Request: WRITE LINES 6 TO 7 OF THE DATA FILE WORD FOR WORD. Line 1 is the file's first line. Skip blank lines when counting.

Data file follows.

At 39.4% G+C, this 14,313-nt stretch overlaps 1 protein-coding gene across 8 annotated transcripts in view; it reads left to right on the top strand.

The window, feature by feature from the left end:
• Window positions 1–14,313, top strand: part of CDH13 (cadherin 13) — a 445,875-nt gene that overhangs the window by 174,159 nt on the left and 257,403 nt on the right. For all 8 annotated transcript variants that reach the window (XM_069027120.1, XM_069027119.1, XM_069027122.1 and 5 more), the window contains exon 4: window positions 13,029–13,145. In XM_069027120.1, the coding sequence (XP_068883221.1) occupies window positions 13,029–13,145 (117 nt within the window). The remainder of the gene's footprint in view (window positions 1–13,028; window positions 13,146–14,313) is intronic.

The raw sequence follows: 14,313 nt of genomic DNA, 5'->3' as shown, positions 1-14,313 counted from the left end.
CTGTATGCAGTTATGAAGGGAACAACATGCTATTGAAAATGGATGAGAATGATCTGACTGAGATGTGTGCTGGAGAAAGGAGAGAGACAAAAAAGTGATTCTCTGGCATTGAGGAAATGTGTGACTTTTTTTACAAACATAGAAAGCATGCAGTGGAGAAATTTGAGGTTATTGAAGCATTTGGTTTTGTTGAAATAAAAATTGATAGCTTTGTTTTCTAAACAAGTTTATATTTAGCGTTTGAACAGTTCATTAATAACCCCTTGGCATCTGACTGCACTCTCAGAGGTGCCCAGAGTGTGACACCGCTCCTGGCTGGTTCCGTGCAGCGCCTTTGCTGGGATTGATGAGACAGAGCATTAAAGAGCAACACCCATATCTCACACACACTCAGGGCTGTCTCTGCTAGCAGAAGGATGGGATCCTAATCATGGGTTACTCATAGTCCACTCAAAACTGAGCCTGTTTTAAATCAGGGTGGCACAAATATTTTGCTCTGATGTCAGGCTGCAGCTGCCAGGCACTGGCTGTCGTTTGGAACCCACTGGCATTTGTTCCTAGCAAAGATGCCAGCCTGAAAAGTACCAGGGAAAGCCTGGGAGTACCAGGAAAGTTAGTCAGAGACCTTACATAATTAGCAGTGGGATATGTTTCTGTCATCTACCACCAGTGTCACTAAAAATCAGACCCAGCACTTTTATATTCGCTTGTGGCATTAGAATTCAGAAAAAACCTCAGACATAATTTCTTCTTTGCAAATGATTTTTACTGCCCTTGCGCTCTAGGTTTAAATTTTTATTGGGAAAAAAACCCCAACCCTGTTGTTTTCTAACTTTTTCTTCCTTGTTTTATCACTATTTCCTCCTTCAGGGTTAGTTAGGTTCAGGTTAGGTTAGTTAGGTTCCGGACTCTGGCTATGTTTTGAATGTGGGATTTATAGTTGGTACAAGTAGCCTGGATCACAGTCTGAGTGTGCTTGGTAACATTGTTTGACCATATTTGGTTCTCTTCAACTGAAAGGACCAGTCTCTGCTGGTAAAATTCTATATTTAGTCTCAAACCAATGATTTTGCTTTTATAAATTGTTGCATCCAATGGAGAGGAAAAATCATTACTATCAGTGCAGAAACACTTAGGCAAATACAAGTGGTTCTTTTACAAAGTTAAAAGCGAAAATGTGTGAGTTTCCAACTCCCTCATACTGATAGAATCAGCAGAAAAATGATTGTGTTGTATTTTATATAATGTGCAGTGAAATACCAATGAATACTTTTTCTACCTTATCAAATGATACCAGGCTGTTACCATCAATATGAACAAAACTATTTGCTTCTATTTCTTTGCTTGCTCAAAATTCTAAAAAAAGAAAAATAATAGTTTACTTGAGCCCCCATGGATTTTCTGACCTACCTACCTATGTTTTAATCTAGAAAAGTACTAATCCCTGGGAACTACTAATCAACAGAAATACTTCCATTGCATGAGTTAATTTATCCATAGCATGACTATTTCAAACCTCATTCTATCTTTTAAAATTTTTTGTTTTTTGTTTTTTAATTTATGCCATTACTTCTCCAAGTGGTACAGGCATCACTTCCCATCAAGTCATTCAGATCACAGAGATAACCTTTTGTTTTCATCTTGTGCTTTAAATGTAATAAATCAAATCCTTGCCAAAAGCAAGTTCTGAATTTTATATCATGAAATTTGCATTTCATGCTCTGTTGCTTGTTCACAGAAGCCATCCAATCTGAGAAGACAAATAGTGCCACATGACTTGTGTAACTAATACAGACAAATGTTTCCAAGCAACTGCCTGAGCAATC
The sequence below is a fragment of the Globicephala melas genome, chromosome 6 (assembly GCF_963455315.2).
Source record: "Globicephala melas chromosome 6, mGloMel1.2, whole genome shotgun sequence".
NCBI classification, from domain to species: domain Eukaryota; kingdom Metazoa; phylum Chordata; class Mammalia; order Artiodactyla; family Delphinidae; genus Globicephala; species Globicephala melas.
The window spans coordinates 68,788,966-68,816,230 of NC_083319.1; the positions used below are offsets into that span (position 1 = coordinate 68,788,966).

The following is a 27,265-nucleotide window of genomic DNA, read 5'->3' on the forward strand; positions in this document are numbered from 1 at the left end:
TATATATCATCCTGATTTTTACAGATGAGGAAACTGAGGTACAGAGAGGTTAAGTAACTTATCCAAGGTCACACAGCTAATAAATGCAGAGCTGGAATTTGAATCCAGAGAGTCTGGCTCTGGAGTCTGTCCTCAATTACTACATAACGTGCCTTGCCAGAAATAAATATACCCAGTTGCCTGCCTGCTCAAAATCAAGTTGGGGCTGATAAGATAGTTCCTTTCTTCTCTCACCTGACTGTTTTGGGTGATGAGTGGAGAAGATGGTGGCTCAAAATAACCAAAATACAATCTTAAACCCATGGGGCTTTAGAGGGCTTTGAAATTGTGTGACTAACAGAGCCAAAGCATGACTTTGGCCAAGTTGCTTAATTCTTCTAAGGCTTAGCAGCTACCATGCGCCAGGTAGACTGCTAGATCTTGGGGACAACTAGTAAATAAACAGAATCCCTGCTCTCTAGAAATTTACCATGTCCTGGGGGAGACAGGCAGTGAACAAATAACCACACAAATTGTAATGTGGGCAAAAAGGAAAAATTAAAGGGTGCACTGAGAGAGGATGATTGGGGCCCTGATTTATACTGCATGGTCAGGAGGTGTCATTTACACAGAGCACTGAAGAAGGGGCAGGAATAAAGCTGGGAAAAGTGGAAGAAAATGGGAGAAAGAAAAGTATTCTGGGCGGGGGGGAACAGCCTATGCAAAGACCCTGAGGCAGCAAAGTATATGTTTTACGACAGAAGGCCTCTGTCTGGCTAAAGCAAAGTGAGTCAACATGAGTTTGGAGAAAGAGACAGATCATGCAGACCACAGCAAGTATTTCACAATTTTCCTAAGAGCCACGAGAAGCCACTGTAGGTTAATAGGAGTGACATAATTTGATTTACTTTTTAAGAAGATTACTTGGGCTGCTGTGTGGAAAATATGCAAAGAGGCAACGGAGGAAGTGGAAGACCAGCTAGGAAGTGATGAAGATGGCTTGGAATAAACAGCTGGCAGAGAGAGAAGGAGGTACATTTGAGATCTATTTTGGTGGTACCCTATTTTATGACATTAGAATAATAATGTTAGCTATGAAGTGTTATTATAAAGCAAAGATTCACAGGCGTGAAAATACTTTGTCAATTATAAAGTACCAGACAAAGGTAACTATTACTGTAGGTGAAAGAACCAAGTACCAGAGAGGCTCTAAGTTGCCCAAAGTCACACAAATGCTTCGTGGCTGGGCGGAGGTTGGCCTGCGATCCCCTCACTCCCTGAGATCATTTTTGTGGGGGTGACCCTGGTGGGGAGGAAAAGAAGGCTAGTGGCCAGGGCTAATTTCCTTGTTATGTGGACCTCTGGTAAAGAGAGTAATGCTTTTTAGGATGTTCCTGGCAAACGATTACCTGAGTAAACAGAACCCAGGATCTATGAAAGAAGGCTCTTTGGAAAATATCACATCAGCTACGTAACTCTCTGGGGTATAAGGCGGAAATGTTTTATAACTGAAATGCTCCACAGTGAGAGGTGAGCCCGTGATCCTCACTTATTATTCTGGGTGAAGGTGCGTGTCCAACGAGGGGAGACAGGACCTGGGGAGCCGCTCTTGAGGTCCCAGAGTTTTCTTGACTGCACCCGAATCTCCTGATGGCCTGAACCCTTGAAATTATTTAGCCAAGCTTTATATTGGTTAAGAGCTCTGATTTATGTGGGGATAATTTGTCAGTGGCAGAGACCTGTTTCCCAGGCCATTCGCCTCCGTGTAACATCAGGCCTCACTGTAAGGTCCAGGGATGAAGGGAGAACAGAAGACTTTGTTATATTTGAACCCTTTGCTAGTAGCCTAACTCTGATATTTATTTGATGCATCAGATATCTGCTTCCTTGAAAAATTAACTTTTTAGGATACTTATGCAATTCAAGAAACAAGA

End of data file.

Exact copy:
The sequence below is a fragment of the Globicephala melas genome, chromosome 6 (assembly GCF_963455315.2).
Source record: "Globicephala melas chromosome 6, mGloMel1.2, whole genome shotgun sequence".